9 Practical and Impractical Spider-Man Suits

Your friendly neighborhood Spider-Man has had many a suit, but not all of them were friendly. The original suit has stood the test of time, but like anyone’s fashion sense, it changes from time to time. Here are 5 practical and 4 impractical Spider-Man suits, in no particular order.

Practical: Original Suit

John Romita, Sr. - Original Color Spider-Man Drawing

It’s hard to ignore the iconography of the red and blue, rivaling even Superman’s classic look. Many heroes have taken inspiration from the classic garb, as the bright colors show off the friendliness during the day. Conversely, the suit sinks into the night when necessary, especially for Spidey’s detective and interrogation needs.


The original suit featured a belt and additional compartments for web-shooters and other important items. An additional feature that has seen less and less spotlight is the pair of wings under the suits arms, which were a tad impractical, especially when the strength of the webbing has led to interesting constructs that work better than glider wings.


Impractical: Wrestling Suit


Before we got the classic, we had the makeshift costume. When Peter first got his powers, he tried his hand at showbiz and tried wrestling to earn some money. While we all know how badly that turned out, we also took a first glimpse of Peter’s imagination (or occasional lack thereof). Not only is it out of style after Labor Day, the shoes do not stick to walls, the clothes can be easily be damaged, and what is that mask all about? Ski-masks aren’t simple enough? C’mon, Pete.

Practical: Future Foundation Suit


I’m a sucker for dynamic, contrasting, and vibrant art, so to feature this suit is an absolute joy. The reason Peter donned this suit was to fill in for Johnny Storm, who sacrificed himself on a mission with the Fantastic Four Fortunately, Peter’s return to the Fantastic Four and new suit come with ingenious design. First off, it matches the look of his fellow Future Foundation members.


Secondly, the suit is active, adapting into whatever outfit Peter needs. This is always of the utmost importance, as Peter’s identity and his role on other teams require snappy outfit changes.

Impractical: Bombastic Bag Man


What do you do when you’re given a suit from the most public superhero team on Earth? Put a bag over your head and hope that smell goes away. Peter’s spare suit was not only baggy, but how easily can someone just take that off his head or have it fly off when he’s slinging? The Kick-Me sign on his back just adds insult to injury.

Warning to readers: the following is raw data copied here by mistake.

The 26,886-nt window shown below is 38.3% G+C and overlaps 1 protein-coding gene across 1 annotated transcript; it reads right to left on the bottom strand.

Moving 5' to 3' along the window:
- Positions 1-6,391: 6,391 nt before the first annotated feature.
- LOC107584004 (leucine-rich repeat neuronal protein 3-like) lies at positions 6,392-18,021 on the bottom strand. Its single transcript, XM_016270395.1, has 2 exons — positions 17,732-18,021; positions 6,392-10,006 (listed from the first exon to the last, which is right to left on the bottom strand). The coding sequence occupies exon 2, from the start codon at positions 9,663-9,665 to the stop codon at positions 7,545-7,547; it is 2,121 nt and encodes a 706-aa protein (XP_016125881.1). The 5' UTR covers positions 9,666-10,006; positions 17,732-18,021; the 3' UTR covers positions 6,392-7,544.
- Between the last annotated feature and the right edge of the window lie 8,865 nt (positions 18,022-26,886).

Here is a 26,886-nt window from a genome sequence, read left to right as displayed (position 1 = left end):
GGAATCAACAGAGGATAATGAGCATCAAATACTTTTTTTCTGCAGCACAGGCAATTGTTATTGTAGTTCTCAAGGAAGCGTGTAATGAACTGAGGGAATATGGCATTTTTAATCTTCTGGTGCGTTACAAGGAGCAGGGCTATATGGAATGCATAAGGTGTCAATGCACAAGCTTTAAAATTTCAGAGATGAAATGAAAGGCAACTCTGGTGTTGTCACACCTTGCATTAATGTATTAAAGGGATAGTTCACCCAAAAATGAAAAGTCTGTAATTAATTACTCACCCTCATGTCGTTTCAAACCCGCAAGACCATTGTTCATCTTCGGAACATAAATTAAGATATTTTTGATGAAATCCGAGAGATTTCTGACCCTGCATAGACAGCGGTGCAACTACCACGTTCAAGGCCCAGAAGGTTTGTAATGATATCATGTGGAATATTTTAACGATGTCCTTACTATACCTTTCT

Practical: Iron Spider Suit


When Iron Man designs you a suit, you know it’s going to look good, and everyone can agree: the Iron Spider is what fans would want to see in the upcoming Captain America: Civil War. During the Civil War storyline in the comics, Spider-Man is inducted into the Avengers and Tony Stark watches over Peter, housing him, keeping him under his employ, and guiding him as an Avenger. However, Tony is always 5 steps ahead of most people; the suit’s enhanced infrastructure, reactive spider-arms, and intuitive display came at a cost. Tony was studying Peter’s biology through the suit in an attempt to harness the “Spider-Sense” that gives Peter such an advantage in many scenarios. Say what you will about Tony Stark, but the man is thorough, as you can tell from the detailed breakdown below.



Impractical: Armored Suit MK I


While any superhero would be happy to have a bullet-proof suit, the shiny piece of armor featured in this issue of Web of Spider-Man would be its first and last appearance. Classic 90s design fails to stand the test of time and this eye-sore was luckily never seen again. Future armored suits fared better, especially with a little less chrome.

The MKII Armor does it right.

Practical: Stealth Suit



A current modern arc in the Spider-Man story is BIG TIME, an era when Spider-Man was all over the place with a new job, many teams, and a revised creative team backing him after the end of the “Brand New Day” era. Every new era calls for some changes, and Spider-Man’s new suit was a welcome change. The neon lines are a highlight, but the suit’s primary function was to blend Spidey into his environment.

Impractical: Spider-Man 1602


This is a bit of a cop-out because it is out of continuity, but the suit has to be criticized for making little effort. It seems to blend it more with dinner ware than strike fear into his foes. The mask’s reveal of his eyes is a disappointment, as the spider-lenses are so iconic for the character. Peter Parquagh is a tough cookie, but a new costume is needed.

Practical: Superior Spider-Man


While I wasn’t a fan of Dan Slott’s take on Doctor Octopus’s Spider-Man, Superior Spider-Man had an interesting course for the look of Spider-Man. The first suit took small but key changes to the overall design; the addition of lenses, claws, and the change from blue to black made the adjustment to ‘Superior’ a bit clearer.


However, around issue #14, Spider-Man went after ShadowLand and dove headfirst with him new look. Taking cues from Ben Reiley’s suit and the Iron Spider’s arms, the new Superior Spider-Man stuck well with fans and writers. The suit was a hybrid of the Octopus functionality and the Spider’s desire for mobility. The addition of stronger lenses for surveillance around the city and more prominent claws made this incarnation of Spider-man one to look out for.

If it wasn’t apparent, I’m a huge fan of Spider-Man. Want to gush over great stories or debate Spidey-trivia? Tweet me or sound off on the official NerdSwole Facebook and Twitter pages!

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